And to think, it all started when the Royals were down 7-3 in the eighth inning of the wild-card game.
"There are definitely parts of you that think you're not going to get past that, especially when we were down in the eighth inning like that," Butler said. "But we were resilient and we've been resilient all year. That comeback really gave us a lot of confidence and we've been steamrolling ever since."
The Royals are 8-0 this postseason, but it hasn't been easy. They won four games in extra innings. They scored the winning run five times in their final at-bat. They won four games by one run and six games by two runs or less. They have relied on fielding, speed, timely hitting, pitching, a great bullpen and the baseball gods smiling upon them after having been so cruel over the decades.
That was especially the case in the first inning Wednesday. With one out and Norichika Aoki at second and Escobar on third, Hosmer hit a bouncer to first base. Baltimore's Steve Pearce fielded the ball and threw a strike to home for what should have been the second out of the inning. Instead, the ball reached Orioles catcher Caleb Joseph's glove a mere instant before Escobar's leg slammed into it. The force of Escobar's slide sent the ball flying out of Joseph's glove, allowing him and Aoki to score the game's first -- and only -- two runs.
"I think he was out but it was a good hard slide that kicked the ball out," Royals manager Ned Yost said. "I mean it was one of those plays that was a break for us. That's just the way things have been going for us. We've been getting breaks."
Said Escobar: "Incredible play. Incredible game. Like every game."
And because of those games, the Royals are back in the World Series. Their last World Series was so long ago that Bret Saberhagen pitched two complete games and the Royals used just six pitchers in that entire 1985 series. The Orioles used six relievers just in Game 1 of this ALCS. No starter on either team pitched as many as six innings in this series.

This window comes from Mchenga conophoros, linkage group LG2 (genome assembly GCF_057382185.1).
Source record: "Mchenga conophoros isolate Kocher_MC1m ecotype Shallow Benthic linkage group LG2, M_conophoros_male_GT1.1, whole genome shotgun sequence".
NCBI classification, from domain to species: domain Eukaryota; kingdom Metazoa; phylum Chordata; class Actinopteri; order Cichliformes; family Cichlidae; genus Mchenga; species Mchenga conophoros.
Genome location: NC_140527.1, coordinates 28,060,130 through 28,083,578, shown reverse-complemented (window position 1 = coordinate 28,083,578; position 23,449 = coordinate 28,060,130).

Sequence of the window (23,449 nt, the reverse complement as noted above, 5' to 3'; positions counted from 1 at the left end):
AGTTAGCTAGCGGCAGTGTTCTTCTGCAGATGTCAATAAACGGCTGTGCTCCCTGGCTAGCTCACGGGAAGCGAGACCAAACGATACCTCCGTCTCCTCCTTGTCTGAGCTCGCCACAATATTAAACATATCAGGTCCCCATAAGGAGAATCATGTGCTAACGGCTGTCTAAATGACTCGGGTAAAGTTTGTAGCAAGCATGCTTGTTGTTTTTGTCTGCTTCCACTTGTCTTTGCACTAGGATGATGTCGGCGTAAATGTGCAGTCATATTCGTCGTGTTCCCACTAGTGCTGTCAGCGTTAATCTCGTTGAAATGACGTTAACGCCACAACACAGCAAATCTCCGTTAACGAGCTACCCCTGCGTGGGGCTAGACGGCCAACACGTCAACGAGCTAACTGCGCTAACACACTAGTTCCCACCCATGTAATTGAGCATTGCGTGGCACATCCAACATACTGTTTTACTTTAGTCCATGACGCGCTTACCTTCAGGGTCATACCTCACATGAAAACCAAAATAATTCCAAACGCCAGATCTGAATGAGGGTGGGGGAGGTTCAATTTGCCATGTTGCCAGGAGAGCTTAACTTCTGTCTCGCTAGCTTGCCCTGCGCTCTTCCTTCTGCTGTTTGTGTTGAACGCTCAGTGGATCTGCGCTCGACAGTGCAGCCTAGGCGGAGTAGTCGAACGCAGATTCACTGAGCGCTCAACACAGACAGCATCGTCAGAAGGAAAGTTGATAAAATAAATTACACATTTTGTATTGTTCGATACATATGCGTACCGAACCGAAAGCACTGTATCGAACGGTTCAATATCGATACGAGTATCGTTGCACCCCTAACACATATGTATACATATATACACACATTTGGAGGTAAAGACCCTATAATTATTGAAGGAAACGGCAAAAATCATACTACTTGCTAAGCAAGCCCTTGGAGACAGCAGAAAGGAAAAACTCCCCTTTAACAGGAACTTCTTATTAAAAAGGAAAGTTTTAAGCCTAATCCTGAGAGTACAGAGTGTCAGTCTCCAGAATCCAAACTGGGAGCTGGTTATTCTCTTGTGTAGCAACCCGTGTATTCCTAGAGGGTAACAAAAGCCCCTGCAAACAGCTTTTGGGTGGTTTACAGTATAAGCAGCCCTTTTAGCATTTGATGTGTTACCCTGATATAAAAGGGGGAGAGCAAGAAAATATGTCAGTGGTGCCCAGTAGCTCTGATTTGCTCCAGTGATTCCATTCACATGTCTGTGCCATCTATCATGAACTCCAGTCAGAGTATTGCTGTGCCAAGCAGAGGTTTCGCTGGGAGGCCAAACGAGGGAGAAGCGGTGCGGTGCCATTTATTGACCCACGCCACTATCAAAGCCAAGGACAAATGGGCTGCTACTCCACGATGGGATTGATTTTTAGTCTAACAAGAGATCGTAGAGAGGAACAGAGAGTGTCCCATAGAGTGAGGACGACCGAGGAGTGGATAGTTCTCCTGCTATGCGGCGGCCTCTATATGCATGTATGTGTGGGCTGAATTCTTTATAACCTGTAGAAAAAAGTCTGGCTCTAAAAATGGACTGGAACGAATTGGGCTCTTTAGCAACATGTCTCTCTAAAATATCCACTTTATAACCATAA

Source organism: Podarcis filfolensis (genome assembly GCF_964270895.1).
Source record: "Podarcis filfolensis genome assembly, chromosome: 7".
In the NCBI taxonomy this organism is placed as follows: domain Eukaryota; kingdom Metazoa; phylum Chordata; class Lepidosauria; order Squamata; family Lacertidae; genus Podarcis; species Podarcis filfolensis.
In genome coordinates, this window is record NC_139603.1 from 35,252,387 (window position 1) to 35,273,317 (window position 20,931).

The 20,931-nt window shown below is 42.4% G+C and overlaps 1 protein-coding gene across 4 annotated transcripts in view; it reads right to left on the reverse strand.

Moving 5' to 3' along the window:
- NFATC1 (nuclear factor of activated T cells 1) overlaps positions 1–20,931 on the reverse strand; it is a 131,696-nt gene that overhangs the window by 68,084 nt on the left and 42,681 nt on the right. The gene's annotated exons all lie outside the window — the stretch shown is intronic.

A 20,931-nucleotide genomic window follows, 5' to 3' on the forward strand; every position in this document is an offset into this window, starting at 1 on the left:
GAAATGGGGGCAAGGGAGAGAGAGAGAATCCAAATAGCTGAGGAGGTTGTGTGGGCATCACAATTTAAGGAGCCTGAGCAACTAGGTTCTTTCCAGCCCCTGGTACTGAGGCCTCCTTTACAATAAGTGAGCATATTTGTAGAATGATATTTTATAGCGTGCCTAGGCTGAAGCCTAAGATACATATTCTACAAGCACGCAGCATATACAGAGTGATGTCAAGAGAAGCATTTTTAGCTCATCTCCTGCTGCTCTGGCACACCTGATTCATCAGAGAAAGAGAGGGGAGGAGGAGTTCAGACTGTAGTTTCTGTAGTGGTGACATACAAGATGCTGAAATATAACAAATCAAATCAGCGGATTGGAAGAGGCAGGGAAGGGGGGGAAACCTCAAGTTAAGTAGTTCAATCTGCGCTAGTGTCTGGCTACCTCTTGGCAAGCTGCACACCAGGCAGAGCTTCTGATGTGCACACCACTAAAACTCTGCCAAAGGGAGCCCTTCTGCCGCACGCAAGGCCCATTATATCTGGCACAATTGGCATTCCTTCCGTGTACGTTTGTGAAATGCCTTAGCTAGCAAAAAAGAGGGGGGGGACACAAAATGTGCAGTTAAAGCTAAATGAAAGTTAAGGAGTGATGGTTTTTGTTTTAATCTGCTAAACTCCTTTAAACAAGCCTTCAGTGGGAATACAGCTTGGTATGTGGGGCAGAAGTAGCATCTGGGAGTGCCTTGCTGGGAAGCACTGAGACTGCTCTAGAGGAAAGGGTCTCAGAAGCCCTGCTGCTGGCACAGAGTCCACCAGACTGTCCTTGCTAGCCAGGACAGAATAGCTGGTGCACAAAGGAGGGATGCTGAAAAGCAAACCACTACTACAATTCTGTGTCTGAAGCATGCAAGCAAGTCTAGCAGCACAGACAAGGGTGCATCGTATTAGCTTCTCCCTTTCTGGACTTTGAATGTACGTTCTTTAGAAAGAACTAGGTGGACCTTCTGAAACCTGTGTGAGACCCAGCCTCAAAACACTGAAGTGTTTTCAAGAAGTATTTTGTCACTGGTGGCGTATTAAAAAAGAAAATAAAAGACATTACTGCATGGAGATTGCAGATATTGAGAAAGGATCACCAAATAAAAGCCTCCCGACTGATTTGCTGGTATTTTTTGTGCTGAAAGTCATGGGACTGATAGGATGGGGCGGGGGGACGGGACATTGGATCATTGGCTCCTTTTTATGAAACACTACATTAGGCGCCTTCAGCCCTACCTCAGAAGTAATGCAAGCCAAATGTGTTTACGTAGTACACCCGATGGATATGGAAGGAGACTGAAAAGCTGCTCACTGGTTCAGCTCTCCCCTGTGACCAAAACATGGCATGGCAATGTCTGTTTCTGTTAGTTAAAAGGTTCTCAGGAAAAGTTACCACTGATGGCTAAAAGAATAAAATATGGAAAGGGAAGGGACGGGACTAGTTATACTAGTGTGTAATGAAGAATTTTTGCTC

That's baseball today. Relievers trot out of the bullpen door like clowns spilling out of a circus car. And Kansas City's bullpen is as good as it gets. The Royals' relievers were 3-0 with a 1.11 ERA in the ALCS, with Herrera, Davis and Holland pitching 3⅔ scoreless innings Wednesday in relief of Jason Vargas.
"There's no better weapon. Speed, defense and a great bullpen," Yost said. "It goes back to the way the game was really meant to be played. Athletic players, speed, defense, the ability to manufacture runs, not relying on home runs, and really good pitching. It's an exciting brand of baseball and I think if you asked anyone who watched us this series, they would agree."
They would, though right now, they're probably lining up to buy some AL pennant and World Series T-shirts. They've been saving up for them long enough.
"[The fans] deserve this just as much as we do," Moustakas said. "They've been waiting a lot longer than most of us have and it's an awesome feeling to be able to bring this American League championship to Kansas City. But now we have to go out and find a way to win the World Series."